First up: we're hearing that the 800w will finally drop on Sprint on Sunday, July 13th. That puts it ahead by 9 days our date of July 22nd--curse you Sprint! Well, it still remains to be seen what the final release day will be, but we're getting close. (What, YOU know the date? Well throw her up in our contest thread already! And yes, July 13th is now also off limits for future guessing. So complicated)

The price is $249.99 (of course with "instant savings" and a mail-in-rebate)--if true, that's actually a very sweet price and should enable the 800w to go up RIM quite nicely.

What else can we dig up?

How about the battery is now confirmed at being a not-too-shabby (but hardly hulked out) 1150mah. If that sounds familiar it is because the Palm Centro uses that same size battery and in fact is the exact same battery. Yikes. So similar we are hearing that new Centros have a battery that even says "STD battery for 690/800w". That sure seems convenient for someone.

Oh and those new leaked pictures above? That is still a tester unit (see the blurred out serial). We're still expecting a few more shiny additions to the finalized version, so while the Black Charcoal which we 1st reported is accurate, expect a wee bit more pizazz in a few more weeks ;-)

And last but not least, if you need a re-count of what we know for device specs, here ya go:

  • MSM-6800 chipset
  • ~100mb of Program / ~170mb of Storage Memory (both after OS)
  • WM 6.1 (5.2.1944)
  • ARM1136 processor
  • WiFi
  • Soft touch paint
  • Dedicated Wifi button + Ringer switch on top
  • Micro-USB connector
  • 2.1mp camera
  • No headphone jack (uses microUSB to 3.5mm adapter)
  • 1150mah battery

Plus the usual:

  • 320x320
  • RevA (on release?)
  • GPS (network independent)
  • Palm Threaded SMS

So whaddya think? Palm has a winner or a snoozer here? Sound off!

Thanks to BigChris for the heads up!

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Weekly Software Wrangle - Week 2

Time to open the stables, saddle up, and start wrangling this week's software. This week we'll rope in some new and updated software for WM Standard and Professional, as well as take a peek at some freeware.

This week we're looking at new software for WM Standard, including GPSed and Genius Converter. Updated software includes Elecont Smartphone Manager and PDA Tuner PRO Live Online Radio and TV. Featured freeware includes Ilium Software Screen Capture and SplashNews for Smartphone.

Over on the WM Professional side, new software this week includes Pocket Workout Wizard v3.2 and Skybox. Updated software includes HiCalc - Your Trusted Calculator and Pocket DB for WM6 Professional. The freebies include IRCy Dictionary and Scatto.

Without further ado, let's start riding over to this week's Wrangle!

WM Standard: New

First up is GPSed: Track and Map Your Trips - beta v1.0 by SHAPE Services. Right out of the chute, you'll notice that this beta is FREE to download and use with the tag line "Mapping Your Impressions."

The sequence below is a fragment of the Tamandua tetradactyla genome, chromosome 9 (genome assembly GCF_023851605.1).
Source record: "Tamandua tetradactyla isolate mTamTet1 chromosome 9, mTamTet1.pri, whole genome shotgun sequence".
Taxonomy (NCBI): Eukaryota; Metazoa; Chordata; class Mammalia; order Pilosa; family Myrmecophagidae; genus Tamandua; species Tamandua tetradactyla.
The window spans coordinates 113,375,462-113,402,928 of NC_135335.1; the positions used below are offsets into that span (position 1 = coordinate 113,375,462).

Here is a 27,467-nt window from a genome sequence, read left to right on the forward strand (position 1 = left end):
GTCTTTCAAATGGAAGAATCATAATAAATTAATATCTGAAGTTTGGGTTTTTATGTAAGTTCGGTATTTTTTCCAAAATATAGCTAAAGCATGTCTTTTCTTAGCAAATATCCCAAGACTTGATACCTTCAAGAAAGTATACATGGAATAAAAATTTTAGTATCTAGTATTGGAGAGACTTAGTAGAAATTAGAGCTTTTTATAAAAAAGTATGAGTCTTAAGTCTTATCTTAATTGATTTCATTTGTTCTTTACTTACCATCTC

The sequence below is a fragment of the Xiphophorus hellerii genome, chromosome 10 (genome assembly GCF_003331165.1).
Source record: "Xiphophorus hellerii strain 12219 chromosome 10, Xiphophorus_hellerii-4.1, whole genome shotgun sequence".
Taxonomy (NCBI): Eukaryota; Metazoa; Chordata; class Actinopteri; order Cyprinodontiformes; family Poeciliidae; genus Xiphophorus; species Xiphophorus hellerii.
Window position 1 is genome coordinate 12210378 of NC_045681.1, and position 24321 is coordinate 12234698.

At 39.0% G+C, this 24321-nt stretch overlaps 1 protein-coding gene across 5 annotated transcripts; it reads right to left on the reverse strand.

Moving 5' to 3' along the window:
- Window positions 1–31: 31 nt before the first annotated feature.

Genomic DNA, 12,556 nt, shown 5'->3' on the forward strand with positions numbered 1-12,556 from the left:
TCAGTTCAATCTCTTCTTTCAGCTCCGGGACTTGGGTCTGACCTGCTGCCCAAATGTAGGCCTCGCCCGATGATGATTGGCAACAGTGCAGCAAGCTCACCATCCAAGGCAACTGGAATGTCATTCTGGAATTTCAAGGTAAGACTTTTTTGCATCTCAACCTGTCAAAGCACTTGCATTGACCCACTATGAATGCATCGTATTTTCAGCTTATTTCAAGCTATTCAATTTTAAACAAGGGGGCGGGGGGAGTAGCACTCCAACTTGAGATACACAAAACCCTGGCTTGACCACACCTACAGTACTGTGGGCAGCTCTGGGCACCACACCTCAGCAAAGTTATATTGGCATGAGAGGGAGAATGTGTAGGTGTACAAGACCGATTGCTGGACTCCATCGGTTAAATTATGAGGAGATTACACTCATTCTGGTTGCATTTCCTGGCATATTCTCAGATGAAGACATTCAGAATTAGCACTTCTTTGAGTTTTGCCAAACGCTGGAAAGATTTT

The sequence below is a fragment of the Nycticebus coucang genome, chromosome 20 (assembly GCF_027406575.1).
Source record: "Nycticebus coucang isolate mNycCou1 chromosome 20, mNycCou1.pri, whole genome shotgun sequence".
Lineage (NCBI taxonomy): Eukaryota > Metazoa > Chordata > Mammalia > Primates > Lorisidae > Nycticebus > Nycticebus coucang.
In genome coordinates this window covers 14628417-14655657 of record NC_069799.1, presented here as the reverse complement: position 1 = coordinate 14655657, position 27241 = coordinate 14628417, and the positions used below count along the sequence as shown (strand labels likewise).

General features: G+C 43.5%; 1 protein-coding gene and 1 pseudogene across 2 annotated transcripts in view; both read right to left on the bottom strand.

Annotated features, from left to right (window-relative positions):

GPSed is a location-based service for trip tracking from Windows Mobile Smartphones. In real time tracks are traced on Google maps and stored in an online archive. With a simple geotagging feature it is possible to pin photos to a map precisely at a place they where taken.

Record tracks of your trips anywhere on the Earth from a PDA. Tracks are traced on Google Maps and stored in an online archive. All you need to start tracking is a WM PDA with an internal or external GPS receiver. In areas without network coverage it is still possible to record tracks by your Smartphone. These tracks can be imported to GPSed online service when you are in the area with good network coverage. Positioning data can be transferred online via GSM, EDGE, 3G or WiFi networks.

Pin your photos to a map with one-click geotagging feature. Take photos while traveling and link them to a map precisely at a place they were taken. The geotagged photos will be stored on your computer for easy and private access. See your geotagged photos in one click on Google Earth. You can get free desktop service GPSed Photo Take'n'Pin on GPSed web site. Then, share your position coordinates and tracks with friends and family. Just select "Email to Friend" and your friends will receive a link to your public tracks. Let your friends see your instant position on a map when you are recording tracks with GPSed.

Features: - Send your position coordinates to your friend via e-mail or SMS. - Make your tracks Public/Private. - Waypoints with geotagged notes. Stop at a point of interest and record a memo. - Detailed track information. - Tracks auto-zoom. - Search among your tracks and public tracks of other users. - GPSed is fully compatible with WM Smartphones equipped with the internal GPS receivers. GPSed is also compatible with mobiles that can connect to the external GPS receiver via Bluetooth and with any GPS receivers (like Garmin GPS, TomTom GPS and others) that can record tracks in GPX, PLT, KML and other formats.